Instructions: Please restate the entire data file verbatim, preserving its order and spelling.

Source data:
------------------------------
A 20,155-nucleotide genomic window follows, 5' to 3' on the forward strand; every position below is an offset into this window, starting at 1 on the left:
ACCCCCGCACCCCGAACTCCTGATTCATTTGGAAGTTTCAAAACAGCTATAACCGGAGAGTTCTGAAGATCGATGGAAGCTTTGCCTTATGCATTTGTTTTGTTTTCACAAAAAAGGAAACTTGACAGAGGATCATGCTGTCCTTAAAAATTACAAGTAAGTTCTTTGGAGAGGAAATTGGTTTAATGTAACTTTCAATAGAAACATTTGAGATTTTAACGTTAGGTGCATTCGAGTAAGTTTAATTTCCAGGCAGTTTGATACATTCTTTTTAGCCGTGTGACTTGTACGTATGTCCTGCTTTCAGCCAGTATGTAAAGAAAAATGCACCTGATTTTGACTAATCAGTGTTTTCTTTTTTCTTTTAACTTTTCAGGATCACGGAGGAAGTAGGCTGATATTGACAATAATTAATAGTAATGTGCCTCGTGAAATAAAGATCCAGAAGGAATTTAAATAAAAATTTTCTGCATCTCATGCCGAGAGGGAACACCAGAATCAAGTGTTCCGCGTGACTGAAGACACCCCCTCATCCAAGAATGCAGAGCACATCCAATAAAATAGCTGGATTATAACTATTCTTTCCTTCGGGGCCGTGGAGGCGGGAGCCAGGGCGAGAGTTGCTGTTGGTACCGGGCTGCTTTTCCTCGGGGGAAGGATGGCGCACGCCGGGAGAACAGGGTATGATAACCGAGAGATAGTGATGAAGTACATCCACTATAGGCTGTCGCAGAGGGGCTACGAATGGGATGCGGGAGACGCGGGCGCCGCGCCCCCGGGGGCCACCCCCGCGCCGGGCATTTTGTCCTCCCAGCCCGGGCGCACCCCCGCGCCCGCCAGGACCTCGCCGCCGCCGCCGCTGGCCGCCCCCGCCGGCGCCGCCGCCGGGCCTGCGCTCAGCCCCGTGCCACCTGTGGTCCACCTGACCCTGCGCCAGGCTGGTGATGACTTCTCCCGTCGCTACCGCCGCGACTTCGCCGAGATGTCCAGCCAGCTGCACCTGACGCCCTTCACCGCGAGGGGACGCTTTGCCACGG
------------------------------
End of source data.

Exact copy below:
A 20,155-nucleotide genomic window follows, 5' to 3' on the forward strand; every position below is an offset into this window, starting at 1 on the left:
ACCCCCGCACCCCGAACTCCTGATTCATTTGGAAGTTTCAAAACAGCTATAACCGGAGAGTTCTGAAGATCGATGGAAGCTTTGCCTTATGCATTTGTTTTGTTTTCACAAAAAAGGAAACTTGACAGAGGATCATGCTGTCCTTAAAAATTACAAGTAAGTTCTTTGGAGAGGAAATTGGTTTAATGTAACTTTCAATAGAAACATTTGAGATTTTAACGTTAGGTGCATTCGAGTAAGTTTAATTTCCAGGCAGTTTGATACATTCTTTTTAGCCGTGTGACTTGTACGTATGTCCTGCTTTCAGCCAGTATGTAAAGAAAAATGCACCTGATTTTGACTAATCAGTGTTTTCTTTTTTCTTTTAACTTTTCAGGATCACGGAGGAAGTAGGCTGATATTGACAATAATTAATAGTAATGTGCCTCGTGAAATAAAGATCCAGAAGGAATTTAAATAAAAATTTTCTGCATCTCATGCCGAGAGGGAACACCAGAATCAAGTGTTCCGCGTGACTGAAGACACCCCCTCATCCAAGAATGCAGAGCACATCCAATAAAATAGCTGGATTATAACTATTCTTTCCTTCGGGGCCGTGGAGGCGGGAGCCAGGGCGAGAGTTGCTGTTGGTACCGGGCTGCTTTTCCTCGGGGGAAGGATGGCGCACGCCGGGAGAACAGGGTATGATAACCGAGAGATAGTGATGAAGTACATCCACTATAGGCTGTCGCAGAGGGGCTACGAATGGGATGCGGGAGACGCGGGCGCCGCGCCCCCGGGGGCCACCCCCGCGCCGGGCATTTTGTCCTCCCAGCCCGGGCGCACCCCCGCGCCCGCCAGGACCTCGCCGCCGCCGCCGCTGGCCGCCCCCGCCGGCGCCGCCGCCGGGCCTGCGCTCAGCCCCGTGCCACCTGTGGTCCACCTGACCCTGCGCCAGGCTGGTGATGACTTCTCCCGTCGCTACCGCCGCGACTTCGCCGAGATGTCCAGCCAGCTGCACCTGACGCCCTTCACCGCGAGGGGACGCTTTGCCACGG